Acidic wastes with acid production from waste incineration
The common way to produce HCl is to convert chlorine with pure hydrogen in a HCl synthesis unit. The hydrogen required for this process is generated typically in a steam reformer using natural gas as feed stock. However in case wastes with higher chlorine concentrations are available, an economical alternative for HCl production by HCl synthesis is the HCl recovery from waste incineration.
At high temperature and certain oxygen excess in the combustion chamber, the organic part of the waste will be oxidised to CO2 and H2O while the chlorine will be converted to HCl. The hot fluegas first passes a quench system where already most of the HCl will be absorbed in water. In the subsequent absorption step, remaining HCl will be solved in circulation water. With such systems, a very pure HCl solution can be recovered from the waste combustion, a concentration of more than 30 w% can be achieved.
As the combustion process follows the Deacon equilibrium, the chlorine content of the waste will not be converted completely but a small amount remains as Cl2 in the fluegas. These impurities have to be removed in order to meet the emission limits. The fluegas downstream of the HCl recovery stage is sent to an alkaline scrubber where the chlorine reacts with sodium hydroxide and sodium bisulphate to sodium chloride. In order to keep the salt concentration below its solubility limit, a certain waste water will be bleed off while fresh water is added to the system.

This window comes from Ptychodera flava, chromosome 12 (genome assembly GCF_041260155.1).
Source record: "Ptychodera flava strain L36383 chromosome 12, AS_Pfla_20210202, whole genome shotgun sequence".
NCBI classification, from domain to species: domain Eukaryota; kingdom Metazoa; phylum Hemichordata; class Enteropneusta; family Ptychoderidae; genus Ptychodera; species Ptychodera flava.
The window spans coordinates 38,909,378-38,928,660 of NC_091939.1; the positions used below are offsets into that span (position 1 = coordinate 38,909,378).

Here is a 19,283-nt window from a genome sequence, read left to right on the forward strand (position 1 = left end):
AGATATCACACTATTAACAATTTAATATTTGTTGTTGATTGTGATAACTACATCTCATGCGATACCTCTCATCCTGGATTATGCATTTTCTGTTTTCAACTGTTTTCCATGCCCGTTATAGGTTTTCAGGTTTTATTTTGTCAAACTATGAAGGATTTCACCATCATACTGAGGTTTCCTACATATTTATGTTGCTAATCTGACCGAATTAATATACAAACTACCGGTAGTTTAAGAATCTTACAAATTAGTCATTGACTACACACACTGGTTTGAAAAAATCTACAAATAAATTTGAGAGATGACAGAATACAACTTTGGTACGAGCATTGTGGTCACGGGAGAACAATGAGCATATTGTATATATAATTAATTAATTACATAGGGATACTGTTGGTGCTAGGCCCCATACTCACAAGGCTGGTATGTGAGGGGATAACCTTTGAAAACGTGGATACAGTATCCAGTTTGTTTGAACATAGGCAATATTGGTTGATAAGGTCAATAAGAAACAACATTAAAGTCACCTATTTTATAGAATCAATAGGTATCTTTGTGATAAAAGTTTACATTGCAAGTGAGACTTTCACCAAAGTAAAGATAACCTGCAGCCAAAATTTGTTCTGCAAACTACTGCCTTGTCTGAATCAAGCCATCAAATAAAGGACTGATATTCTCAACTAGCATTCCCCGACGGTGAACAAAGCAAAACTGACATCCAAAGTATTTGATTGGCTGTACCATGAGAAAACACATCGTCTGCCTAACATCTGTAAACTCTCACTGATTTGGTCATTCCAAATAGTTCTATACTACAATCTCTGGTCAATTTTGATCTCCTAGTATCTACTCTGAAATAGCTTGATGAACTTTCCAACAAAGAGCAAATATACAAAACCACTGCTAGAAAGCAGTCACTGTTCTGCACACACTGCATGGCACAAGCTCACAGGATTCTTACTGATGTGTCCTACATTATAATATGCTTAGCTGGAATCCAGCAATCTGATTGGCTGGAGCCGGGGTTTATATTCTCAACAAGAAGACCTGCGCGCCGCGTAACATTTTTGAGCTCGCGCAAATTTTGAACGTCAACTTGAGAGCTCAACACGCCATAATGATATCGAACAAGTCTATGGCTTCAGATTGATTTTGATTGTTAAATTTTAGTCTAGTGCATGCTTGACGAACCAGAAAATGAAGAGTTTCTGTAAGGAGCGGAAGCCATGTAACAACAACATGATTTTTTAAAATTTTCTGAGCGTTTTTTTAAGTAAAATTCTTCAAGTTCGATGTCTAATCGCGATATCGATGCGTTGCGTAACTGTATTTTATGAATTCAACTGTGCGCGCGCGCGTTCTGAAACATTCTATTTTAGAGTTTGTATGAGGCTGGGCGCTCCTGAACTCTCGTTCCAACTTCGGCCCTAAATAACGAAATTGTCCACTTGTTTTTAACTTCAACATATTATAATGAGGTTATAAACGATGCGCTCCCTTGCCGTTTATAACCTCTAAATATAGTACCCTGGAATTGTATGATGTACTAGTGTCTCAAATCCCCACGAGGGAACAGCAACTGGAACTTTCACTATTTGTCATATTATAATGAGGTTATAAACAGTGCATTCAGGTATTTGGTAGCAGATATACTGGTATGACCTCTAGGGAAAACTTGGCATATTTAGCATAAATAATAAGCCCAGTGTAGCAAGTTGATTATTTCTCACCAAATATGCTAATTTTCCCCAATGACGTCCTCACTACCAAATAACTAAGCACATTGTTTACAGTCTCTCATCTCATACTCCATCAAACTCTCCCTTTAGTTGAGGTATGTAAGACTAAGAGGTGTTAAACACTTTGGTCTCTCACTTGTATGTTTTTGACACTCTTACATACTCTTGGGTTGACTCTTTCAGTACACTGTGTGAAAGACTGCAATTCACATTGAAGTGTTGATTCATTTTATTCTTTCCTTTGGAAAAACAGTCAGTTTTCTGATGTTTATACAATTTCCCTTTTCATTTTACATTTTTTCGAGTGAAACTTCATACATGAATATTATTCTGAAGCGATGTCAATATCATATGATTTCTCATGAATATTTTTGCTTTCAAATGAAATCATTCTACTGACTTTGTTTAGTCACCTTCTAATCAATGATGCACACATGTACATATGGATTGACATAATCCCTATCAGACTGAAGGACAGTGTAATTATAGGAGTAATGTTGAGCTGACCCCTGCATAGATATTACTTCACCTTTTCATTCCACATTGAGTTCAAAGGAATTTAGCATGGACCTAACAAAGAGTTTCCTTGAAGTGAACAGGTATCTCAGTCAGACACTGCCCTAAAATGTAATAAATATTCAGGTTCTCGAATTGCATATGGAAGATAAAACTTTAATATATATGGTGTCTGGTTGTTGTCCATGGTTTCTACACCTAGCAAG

In case no waste water is acceptable or no Cl2 impurities are allowed in the recovered HCl, a staged combustion process avoiding the formation of Cl2 is an alternative. In a first combustion stage, chlorinated waste is burned under excess air. This leads, as described above, to remaining Cl2 in the fluegas. In this modified process now the fluegas from the first stage is sent to a second combustion stage together with excess fuel. With this arrangement, the waste is safely destructed under controlled excess oxygen, and all Cl2 formed at this stage is transformed into HCl in the secondary reducing stage. The HCl will be recovered in the same way as per above description. Because of the substoichometic condition of the combustion process, the flue gas leaving the HCl-recovery system contains CO, a further simple incinerator may be required in order to meet emission limits. The heat of combustion can be recovered by steam generation.
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